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Cross-party support for Climate Emergency Bill tabled at Westminster

Updated: Sep 10, 2020

A bill was tabled in the House of Commons on September 2nd by a cross-party group of MPs which aims to “strengthen the Climate Change Act and ensure that Britain has a comprehensive strategy to reduce greenhouse gas emissions”. The Climate and Ecological Emergency Bill (CEE Bill) was introduced by Green Party MP Caroline Lucas with the backing of 11 other MPs.

The MPs backing the bill are:

Alan Brown, Tommy Sheppard (Scottish National Party)

Stephen Farry (Northern Ireland Alliance)

Claire Hanna (SDLP)

Wera Hobhouse (Liberal Democrats)

Ben Lake, Liz Saville Roberts (Plaid Cymru)

Caroline Lucas (Green Party)

Clive Lewis, Zarah Sultana, Nadia Whittome, Alex Sobel (Labour).

The bill was drafted by a group of scientists, academics, lawyers and environmentalists with three objectives:

  • UK to reduce its emissions drastically, take account of its entire carbon footprint and circumscribe reliance on speculative future carbon capture technologies.

  • UK to focus on restoring biodiversity and soils, mitigate the damage caused to nature by supply chains and account for the nation’s ecological footprint.

  • Create an emergency Citizens’ Assembly working with experts to empower MPs to make tough decisions based on the science.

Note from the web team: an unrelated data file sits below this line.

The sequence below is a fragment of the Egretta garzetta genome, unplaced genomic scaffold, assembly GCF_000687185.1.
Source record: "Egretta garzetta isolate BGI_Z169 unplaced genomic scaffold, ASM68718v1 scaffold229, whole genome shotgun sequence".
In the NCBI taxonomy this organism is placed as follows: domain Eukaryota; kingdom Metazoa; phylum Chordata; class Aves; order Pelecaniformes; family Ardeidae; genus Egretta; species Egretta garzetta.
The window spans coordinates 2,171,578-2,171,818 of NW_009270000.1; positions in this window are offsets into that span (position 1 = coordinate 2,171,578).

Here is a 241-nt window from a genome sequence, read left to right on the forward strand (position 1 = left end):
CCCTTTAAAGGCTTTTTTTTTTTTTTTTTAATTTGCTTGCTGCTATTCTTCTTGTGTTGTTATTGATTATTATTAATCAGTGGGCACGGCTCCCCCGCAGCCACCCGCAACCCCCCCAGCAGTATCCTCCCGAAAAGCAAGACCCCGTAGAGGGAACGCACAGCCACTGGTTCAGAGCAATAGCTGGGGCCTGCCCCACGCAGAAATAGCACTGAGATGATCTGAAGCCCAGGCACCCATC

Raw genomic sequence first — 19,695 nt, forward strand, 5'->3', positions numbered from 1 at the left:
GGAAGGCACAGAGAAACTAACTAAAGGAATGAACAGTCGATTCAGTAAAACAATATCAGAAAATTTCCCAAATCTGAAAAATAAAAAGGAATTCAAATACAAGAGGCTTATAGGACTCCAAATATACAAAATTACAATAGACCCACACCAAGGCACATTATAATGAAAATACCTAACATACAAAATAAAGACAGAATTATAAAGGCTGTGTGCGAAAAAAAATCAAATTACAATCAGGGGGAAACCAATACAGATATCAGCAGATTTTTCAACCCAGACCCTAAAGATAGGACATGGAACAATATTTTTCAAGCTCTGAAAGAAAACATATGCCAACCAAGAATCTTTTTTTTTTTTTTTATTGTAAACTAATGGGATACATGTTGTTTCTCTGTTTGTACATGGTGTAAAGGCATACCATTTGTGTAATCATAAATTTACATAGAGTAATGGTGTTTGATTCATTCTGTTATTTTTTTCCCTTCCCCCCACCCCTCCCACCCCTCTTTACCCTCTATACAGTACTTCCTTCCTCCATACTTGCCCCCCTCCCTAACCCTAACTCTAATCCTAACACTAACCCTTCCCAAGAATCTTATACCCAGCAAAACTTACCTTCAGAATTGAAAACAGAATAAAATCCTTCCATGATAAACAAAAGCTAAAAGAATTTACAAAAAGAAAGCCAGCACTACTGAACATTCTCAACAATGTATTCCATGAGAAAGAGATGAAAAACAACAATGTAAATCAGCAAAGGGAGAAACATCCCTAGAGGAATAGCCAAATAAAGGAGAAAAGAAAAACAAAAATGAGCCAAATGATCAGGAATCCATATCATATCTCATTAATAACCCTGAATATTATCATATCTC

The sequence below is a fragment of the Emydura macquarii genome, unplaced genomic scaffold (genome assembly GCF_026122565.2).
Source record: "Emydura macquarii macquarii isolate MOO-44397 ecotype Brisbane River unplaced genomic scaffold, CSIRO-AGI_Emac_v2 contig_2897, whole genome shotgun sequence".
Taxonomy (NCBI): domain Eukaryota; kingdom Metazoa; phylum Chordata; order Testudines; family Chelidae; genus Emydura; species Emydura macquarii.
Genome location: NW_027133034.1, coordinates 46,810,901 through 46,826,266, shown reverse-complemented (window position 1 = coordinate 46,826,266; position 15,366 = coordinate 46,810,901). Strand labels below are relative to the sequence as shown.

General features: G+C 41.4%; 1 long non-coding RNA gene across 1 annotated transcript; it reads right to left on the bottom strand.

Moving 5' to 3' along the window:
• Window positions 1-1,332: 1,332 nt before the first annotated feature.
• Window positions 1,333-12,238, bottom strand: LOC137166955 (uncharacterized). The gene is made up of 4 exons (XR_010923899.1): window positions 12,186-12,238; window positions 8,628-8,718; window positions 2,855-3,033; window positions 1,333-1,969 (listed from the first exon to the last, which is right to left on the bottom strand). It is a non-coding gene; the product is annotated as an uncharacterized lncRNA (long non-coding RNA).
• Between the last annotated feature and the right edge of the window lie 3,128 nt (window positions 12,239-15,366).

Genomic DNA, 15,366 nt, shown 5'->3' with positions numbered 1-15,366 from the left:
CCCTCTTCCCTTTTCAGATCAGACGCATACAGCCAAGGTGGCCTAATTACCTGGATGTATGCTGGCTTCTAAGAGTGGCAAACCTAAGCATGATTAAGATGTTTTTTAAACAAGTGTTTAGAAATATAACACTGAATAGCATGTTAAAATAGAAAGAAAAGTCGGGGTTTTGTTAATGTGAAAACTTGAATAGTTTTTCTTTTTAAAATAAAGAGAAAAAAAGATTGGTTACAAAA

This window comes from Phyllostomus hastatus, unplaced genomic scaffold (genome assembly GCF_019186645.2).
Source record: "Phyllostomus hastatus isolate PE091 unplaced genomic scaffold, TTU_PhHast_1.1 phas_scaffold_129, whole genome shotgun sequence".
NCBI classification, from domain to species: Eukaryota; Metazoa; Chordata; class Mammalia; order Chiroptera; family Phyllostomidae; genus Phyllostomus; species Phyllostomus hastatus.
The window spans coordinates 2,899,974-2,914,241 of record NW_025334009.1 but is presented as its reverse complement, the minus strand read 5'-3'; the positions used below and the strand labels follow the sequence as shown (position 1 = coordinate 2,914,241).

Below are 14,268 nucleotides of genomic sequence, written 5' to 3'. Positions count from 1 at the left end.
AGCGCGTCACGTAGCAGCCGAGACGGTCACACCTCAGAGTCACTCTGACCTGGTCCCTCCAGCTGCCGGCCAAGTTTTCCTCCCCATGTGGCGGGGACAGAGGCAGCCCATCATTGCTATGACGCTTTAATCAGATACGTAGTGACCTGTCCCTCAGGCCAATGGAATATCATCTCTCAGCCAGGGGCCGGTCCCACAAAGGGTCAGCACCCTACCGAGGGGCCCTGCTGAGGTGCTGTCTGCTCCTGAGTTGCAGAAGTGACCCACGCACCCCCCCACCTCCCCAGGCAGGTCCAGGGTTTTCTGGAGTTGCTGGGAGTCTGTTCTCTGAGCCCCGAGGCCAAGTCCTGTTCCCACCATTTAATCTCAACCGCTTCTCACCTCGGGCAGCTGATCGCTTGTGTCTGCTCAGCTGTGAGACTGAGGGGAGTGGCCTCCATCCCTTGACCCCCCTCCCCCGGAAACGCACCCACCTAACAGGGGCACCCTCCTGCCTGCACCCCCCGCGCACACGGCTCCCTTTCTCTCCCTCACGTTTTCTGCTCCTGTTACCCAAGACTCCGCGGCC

Caroline Lucas said that the government needs to start “showing the climate leadership it boasts of” and to act on the recommendations of the Committee on Climate Change by updating and strengthening the 2008 Climate Change Act.

Amy McDonnell, co-founder of the CEE Bill Alliance, points out that “even acting upon those recommendations only accords a 50% chance of avoiding climate catastrophe”. The bill has received the backing of environmentalists and an enthusiastic endorsement from Extinction Rebellion.

Caroline Lucas also makes reference to the Covid-19 pandemic by pointing out how people have “come together and governments can – when they need to – do the impossible”. She calls on the government to show the world at the UN climate conference next year that it is willing to deliver a serious plan to tackle the climate emergency.

In August, a group of moderate Conservative MPs called on the government to support the green economy in the post-Covid recovery. That plea came in a report which also referred to the necessity of complying with targets set by the Committee on Climate Change.


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